As the director of a nonprofit and a volunteer coach for other nonprofits, I know it can be hard to keep the ICF Core Competencies at the forefront of your coaching when trying to help others. Clients seek coaching to optimize their lives, whether it’s to get unstuck, improve performance and/or increase self-confidence. At times, it can be difficult for them to understand that the answers they are searching for are within them.

It’s up to us, as coaches, to use the Core Competencies in a way that empowers clients through self-discovery, rather than taking the easier path of giving advice or telling them what they should or shouldn’t do. Clients should be able to grow personally and professionally through the coaching process by finding their own inner strength and self-reliance. Applying the Core Competencies in our work can better prepare our nonprofit clients for the transformational experiences of coaching.

Coaching is a process that moves a person from where they are towards where they want to be, so the first thing we need to do is find out where they think they are. Developing rapport, trust and intimacy will allow us to show the client that we care about their issues, value their views, and want to provide a safe and supportive space for them to be heard. A space without judgement and with encouragement is something a lot of people don’t have in their lives, especially if they are going through a challenging time. Given the space they need, a client will open up and start to release some of the fears and frustrations they brought to the session.

In my experience at my nonprofit, Recovery Nation, clients are used to being talked at instead of listened to. The importance of their feelings and thoughts fade into the background, which can lead them to lose faith in themselves. But when we create a safe space, trust and rapport form, leading us to a better understanding of the client and leading the client to better communication within themselves and with those around them.

From there, helping people to identify their strengths and available resources is much easier. They’ve let their guard down and are more open to the probing and powerful open-ended coaching questions that require them to think critically about where they are, where they want to be, and how they can get there. It allows for deeper reflection, awareness and engagement from the client. As we encourage the pursuit of self-discovery with support and patience, they start to see that the answers they are searching for do indeed lie within themselves and that they have the strength and resources to reach their goals.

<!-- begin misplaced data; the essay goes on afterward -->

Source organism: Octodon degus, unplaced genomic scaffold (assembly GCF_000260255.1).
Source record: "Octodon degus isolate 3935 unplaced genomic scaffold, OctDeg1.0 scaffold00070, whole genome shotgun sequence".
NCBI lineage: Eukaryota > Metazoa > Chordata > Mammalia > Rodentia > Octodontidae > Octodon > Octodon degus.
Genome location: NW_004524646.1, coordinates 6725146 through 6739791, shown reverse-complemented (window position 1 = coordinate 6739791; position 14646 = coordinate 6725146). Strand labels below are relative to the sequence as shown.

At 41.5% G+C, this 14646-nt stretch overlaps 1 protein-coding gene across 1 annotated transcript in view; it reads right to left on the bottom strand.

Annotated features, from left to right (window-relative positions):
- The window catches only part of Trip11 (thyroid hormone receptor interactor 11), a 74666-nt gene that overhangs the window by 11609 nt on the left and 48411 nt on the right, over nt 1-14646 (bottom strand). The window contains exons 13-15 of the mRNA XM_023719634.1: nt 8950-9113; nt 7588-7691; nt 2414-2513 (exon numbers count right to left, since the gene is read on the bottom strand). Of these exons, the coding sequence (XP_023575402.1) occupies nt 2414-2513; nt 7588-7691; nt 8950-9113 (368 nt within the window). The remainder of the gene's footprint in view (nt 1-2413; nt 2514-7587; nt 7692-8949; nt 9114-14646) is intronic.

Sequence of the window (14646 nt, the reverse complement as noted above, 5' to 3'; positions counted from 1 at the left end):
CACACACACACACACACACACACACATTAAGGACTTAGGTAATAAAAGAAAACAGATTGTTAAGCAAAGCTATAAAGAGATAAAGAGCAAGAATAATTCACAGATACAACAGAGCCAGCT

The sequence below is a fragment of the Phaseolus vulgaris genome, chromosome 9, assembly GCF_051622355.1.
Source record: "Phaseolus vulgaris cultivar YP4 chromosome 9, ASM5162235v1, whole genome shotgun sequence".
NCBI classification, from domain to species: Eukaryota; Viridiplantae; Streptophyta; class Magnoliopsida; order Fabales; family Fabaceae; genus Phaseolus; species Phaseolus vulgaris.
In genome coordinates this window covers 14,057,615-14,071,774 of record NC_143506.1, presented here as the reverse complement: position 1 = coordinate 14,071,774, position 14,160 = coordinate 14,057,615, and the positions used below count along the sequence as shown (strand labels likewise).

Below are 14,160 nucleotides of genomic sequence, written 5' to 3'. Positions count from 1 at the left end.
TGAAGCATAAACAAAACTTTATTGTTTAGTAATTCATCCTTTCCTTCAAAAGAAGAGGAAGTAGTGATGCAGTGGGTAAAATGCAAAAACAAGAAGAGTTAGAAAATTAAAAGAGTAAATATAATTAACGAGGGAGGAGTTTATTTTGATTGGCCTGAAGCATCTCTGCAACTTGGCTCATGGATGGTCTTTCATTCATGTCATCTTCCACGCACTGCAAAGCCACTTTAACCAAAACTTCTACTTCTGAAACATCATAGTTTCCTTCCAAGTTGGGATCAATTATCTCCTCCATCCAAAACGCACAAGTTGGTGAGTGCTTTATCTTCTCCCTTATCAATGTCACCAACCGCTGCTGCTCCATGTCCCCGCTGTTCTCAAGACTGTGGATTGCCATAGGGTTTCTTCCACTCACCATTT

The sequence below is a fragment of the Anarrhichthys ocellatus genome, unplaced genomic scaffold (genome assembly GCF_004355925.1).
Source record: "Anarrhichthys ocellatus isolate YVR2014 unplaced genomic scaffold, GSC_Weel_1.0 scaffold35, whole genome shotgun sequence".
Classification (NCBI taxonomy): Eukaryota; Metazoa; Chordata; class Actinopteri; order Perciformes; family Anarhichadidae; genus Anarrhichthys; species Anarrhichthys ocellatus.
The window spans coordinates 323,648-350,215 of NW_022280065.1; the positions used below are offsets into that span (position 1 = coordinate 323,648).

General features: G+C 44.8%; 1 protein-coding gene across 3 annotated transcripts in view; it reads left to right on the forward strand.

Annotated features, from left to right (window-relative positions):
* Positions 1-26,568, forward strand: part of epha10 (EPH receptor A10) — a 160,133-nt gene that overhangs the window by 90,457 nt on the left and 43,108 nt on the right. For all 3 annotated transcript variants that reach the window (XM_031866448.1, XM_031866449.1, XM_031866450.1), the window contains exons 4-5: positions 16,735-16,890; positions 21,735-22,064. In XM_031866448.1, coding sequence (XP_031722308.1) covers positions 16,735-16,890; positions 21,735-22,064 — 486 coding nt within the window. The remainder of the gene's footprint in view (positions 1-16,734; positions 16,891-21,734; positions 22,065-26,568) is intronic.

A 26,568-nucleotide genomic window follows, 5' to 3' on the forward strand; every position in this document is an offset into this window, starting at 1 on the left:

By creating rapport, trust and intimacy, we are also able to give direct feedback that the client is open to because we have created deeper communication and support in our relationship. It helps them draw on their strengths to identify the gaps and the actions needed to fill them.

Through the coaching process, we help clients learn how to create self-awareness, discover new possibilities for their future, becomes self-reliant, and build confidence that they can use throughout their life going forward. Simply telling people what to do in the present won’t have long-term positive effects on their well-being. As the old saying goes, “Give a person a fish and they will eat for a day. Teach a person to fish and they will eat for a lifetime.”


cheryl thacker headshotCheryl Thacker, PCC, is the founder of Successful Coaches Enterprise LLC, where she partners with coaches and entrepreneurs to take structured action to define and scale their business, reach their professional and credentialing goals, and improve health and balance in their life.  Cheryl also runs a nonprofit organization, Recovery Nation, where she leads a team of volunteers that helps those with addiction using the Health Based Recovery (HBR) model.  Cheryl is a Master Board Certified Coach and has a PCC Credential through the International Coach Federation and a BCC Credential through the Center for Credentialing and Education.

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